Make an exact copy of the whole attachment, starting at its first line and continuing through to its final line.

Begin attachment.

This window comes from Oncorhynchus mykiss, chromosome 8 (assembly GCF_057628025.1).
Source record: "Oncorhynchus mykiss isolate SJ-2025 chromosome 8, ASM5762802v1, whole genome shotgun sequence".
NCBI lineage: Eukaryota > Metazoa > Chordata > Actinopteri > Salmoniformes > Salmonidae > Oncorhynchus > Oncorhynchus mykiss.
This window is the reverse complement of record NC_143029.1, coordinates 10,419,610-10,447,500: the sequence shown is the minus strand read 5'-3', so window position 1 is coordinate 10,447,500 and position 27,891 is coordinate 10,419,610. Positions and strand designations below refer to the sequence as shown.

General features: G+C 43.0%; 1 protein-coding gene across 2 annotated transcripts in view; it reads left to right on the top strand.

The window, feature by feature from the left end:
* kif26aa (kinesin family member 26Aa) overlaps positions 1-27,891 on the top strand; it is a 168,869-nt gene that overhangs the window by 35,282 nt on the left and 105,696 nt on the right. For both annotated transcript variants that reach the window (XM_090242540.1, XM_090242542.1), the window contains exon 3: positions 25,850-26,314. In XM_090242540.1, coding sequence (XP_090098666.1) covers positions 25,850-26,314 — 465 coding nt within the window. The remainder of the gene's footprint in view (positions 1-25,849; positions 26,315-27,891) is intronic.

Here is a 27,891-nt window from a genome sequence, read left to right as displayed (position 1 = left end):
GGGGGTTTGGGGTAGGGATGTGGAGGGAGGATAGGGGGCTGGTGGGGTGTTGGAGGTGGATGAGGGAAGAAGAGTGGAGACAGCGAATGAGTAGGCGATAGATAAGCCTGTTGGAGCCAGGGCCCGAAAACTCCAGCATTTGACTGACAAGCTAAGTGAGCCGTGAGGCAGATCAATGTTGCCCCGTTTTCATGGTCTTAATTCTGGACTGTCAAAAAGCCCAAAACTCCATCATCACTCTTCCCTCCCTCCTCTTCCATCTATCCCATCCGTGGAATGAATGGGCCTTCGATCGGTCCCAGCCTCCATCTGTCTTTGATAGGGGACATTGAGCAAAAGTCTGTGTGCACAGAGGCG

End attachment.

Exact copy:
This window comes from Oncorhynchus mykiss, chromosome 8 (assembly GCF_057628025.1).
Source record: "Oncorhynchus mykiss isolate SJ-2025 chromosome 8, ASM5762802v1, whole genome shotgun sequence".
NCBI lineage: Eukaryota > Metazoa > Chordata > Actinopteri > Salmoniformes > Salmonidae > Oncorhynchus > Oncorhynchus mykiss.
This window is the reverse complement of record NC_143029.1, coordinates 10,419,610-10,447,500: the sequence shown is the minus strand read 5'-3', so window position 1 is coordinate 10,447,500 and position 27,891 is coordinate 10,419,610. Positions and strand designations below refer to the sequence as shown.

General features: G+C 43.0%; 1 protein-coding gene across 2 annotated transcripts in view; it reads left to right on the top strand.

The window, feature by feature from the left end:
* kif26aa (kinesin family member 26Aa) overlaps positions 1-27,891 on the top strand; it is a 168,869-nt gene that overhangs the window by 35,282 nt on the left and 105,696 nt on the right. For both annotated transcript variants that reach the window (XM_090242540.1, XM_090242542.1), the window contains exon 3: positions 25,850-26,314. In XM_090242540.1, coding sequence (XP_090098666.1) covers positions 25,850-26,314 — 465 coding nt within the window. The remainder of the gene's footprint in view (positions 1-25,849; positions 26,315-27,891) is intronic.

Here is a 27,891-nt window from a genome sequence, read left to right as displayed (position 1 = left end):
GGGGGTTTGGGGTAGGGATGTGGAGGGAGGATAGGGGGCTGGTGGGGTGTTGGAGGTGGATGAGGGAAGAAGAGTGGAGACAGCGAATGAGTAGGCGATAGATAAGCCTGTTGGAGCCAGGGCCCGAAAACTCCAGCATTTGACTGACAAGCTAAGTGAGCCGTGAGGCAGATCAATGTTGCCCCGTTTTCATGGTCTTAATTCTGGACTGTCAAAAAGCCCAAAACTCCATCATCACTCTTCCCTCCCTCCTCTTCCATCTATCCCATCCGTGGAATGAATGGGCCTTCGATCGGTCCCAGCCTCCATCTGTCTTTGATAGGGGACATTGAGCAAAAGTCTGTGTGCACAGAGGCG